Several participants had similar experience of distrusting people who wanted to ‘help’ them for fear confidentiality would be breached. Indicating that while many actors may have the interests of migrants at heart, some do not effectively take into account or respect the rights of the very people they claim to help.

There were also instances where the participants upon boarding a bus, noticed people covering their noses, making them feel out of place and unwelcome. Thereby, treating migrant bodies (or colour of their skin) as problematic, and devaluing it. These non-verbal indications of discomfort, or even displeasure, communicate a message of difference and that being different is bad.

These experiences of stigma, however, were not only external, they were also internal. Some of the women experienced stigma within the group; e.g. those who had children as a result of rape or who were unsure of the paternity of their children. Leading several of them to make up stories about who and where the father of the child was. It is very important therefore, that confidentiality is highly respected and honoured, and no information is taken for granted or discussed under the assumption that it is common knowledge.

Stigma among victims of trafficking is multi-layered and multifaceted and a topic that requires more research and attention. Since stigma exists in social interactions and not in isolation or solitude, it is imperative that the social contexts are taken into consideration as well.

In conclusion, I want to stress the importance of remembering that the rights of people in vulnerable groups must be respected. These include, but are not limited to, teenage victims of loverboys, victims of trafficking, undocumented migrants etc. Their rights to privacy and confidentiality should be respected like we would respect that of the citizen of an EU country. The recently released EU Pact on Migration and Asylum touches on several important aspects- one of which is ‘supporting legal integration into local communities’. This would be beneficial for my group of participants because it would help them be seen as humans who also desire to add value to society. It would begin the process of changing the narrative that portrays them as less than, and in some cases, a derogatory other.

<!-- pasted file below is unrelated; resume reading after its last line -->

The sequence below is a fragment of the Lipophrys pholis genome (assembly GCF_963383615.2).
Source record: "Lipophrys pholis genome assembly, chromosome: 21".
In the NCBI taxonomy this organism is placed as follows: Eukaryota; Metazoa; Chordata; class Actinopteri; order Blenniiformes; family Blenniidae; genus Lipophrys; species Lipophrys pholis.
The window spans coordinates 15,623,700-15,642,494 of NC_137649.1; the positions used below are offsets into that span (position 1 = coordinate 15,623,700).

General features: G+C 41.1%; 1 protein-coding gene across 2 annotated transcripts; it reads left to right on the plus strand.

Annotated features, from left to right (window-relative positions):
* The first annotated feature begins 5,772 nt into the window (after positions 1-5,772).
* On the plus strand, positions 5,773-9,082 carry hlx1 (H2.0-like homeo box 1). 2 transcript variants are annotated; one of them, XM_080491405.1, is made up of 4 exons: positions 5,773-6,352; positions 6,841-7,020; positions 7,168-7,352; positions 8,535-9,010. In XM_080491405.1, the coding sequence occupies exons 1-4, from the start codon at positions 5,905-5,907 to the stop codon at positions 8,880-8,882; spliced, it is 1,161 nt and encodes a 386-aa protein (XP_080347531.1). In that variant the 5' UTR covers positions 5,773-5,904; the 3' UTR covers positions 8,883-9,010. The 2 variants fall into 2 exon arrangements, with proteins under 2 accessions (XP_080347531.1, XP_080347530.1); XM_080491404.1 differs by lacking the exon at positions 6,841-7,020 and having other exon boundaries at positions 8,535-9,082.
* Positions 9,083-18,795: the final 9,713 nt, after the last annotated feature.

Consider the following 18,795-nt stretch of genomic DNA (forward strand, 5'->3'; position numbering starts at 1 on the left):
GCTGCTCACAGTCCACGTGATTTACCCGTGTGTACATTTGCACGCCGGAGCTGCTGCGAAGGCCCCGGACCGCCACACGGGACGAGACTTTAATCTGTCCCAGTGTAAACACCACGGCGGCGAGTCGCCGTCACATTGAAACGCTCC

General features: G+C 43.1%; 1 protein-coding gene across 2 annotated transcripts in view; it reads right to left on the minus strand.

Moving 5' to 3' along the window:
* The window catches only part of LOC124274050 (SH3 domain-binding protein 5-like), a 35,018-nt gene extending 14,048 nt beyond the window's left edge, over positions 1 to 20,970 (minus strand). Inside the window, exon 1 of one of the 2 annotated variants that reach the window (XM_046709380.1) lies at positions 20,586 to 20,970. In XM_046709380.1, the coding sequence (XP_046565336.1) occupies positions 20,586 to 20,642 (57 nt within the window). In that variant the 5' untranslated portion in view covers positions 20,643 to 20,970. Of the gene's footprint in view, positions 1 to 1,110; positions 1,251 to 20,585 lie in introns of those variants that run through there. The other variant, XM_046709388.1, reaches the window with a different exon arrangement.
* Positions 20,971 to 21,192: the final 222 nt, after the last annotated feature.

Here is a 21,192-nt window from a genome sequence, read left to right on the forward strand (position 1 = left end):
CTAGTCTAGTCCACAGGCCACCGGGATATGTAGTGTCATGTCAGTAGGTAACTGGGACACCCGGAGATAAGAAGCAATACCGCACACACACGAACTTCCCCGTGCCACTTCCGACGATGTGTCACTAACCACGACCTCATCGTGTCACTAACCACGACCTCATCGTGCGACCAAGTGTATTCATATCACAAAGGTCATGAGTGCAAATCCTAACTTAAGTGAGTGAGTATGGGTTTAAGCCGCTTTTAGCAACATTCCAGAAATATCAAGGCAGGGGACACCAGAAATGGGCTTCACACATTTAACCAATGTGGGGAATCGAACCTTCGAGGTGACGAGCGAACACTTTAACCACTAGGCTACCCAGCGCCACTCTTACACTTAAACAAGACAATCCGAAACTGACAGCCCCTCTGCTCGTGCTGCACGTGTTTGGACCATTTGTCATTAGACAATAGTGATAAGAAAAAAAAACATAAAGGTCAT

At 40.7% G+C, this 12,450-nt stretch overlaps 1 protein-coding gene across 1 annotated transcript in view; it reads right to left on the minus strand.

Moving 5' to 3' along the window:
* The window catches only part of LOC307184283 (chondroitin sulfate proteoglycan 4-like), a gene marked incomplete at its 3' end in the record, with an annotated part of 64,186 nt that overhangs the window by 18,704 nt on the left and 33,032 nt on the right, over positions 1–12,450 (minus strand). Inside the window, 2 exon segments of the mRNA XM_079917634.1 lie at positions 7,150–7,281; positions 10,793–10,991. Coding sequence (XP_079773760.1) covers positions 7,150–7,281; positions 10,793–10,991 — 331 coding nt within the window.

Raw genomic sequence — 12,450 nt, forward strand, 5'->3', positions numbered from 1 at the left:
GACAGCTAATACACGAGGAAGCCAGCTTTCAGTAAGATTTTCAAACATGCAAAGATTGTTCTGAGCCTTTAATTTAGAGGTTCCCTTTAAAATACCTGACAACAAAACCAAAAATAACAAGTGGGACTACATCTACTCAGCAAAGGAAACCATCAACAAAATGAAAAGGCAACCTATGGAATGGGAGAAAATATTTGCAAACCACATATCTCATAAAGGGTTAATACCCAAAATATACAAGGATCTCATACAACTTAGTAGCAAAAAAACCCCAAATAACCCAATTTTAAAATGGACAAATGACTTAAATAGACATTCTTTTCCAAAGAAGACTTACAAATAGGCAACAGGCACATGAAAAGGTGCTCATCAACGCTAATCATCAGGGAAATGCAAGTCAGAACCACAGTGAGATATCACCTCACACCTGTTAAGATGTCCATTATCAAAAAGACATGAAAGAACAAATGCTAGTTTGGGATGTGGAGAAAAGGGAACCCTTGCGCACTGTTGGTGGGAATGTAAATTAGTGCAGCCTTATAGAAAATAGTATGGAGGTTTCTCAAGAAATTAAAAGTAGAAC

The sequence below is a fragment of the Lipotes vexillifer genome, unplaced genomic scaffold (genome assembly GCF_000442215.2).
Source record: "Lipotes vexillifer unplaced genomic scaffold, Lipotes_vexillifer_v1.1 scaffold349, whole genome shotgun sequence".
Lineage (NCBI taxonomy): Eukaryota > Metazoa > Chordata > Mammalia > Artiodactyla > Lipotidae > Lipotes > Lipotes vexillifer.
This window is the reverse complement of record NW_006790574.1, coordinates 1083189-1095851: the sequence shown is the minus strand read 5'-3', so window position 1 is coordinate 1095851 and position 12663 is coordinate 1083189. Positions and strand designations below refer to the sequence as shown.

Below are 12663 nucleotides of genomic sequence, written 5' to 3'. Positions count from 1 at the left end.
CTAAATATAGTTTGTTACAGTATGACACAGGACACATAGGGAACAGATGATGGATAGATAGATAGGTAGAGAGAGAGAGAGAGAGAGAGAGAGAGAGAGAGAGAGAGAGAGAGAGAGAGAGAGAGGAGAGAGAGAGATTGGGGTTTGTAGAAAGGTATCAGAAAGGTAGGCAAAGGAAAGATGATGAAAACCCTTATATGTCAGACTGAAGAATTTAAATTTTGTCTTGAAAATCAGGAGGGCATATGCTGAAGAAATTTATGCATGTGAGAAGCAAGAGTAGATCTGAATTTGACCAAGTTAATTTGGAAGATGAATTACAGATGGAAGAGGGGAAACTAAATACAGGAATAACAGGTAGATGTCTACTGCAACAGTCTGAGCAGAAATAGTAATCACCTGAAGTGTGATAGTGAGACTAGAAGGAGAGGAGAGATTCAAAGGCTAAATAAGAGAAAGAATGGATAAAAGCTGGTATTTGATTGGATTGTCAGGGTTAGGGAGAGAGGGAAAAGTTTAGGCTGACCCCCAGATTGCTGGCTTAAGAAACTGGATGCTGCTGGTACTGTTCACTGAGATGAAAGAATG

It is important that actors like NGOs while trying to assist these people and raise the required funds for their organisations take extra precaution in telling the stories of migrants- their express consent without inhibition should be sought. As researchers, we must hold ourselves accountable for how we frame our work and communicate about our respondents because while absolute neutrality is impossible, having a nuanced perspective and an open mind is key. Stigma occurs in social interaction as mentioned earlier therefore, a regular evaluation of policies and programs is important to see what is being done well and what could be improved upon, what could in fact be stigmatising and what could be beneficial.



Sarah is currently a PhD candidate at Ghent University where she is part of the ERC funded ChildMove project and is conducting research on the impact of transit experiences on the wellbeing of unaccompanied minors. Her part of the project focuses on young Nigerian women that were trafficked into Italy for sexual exploitation. She is also the founder of CoCreate NGO.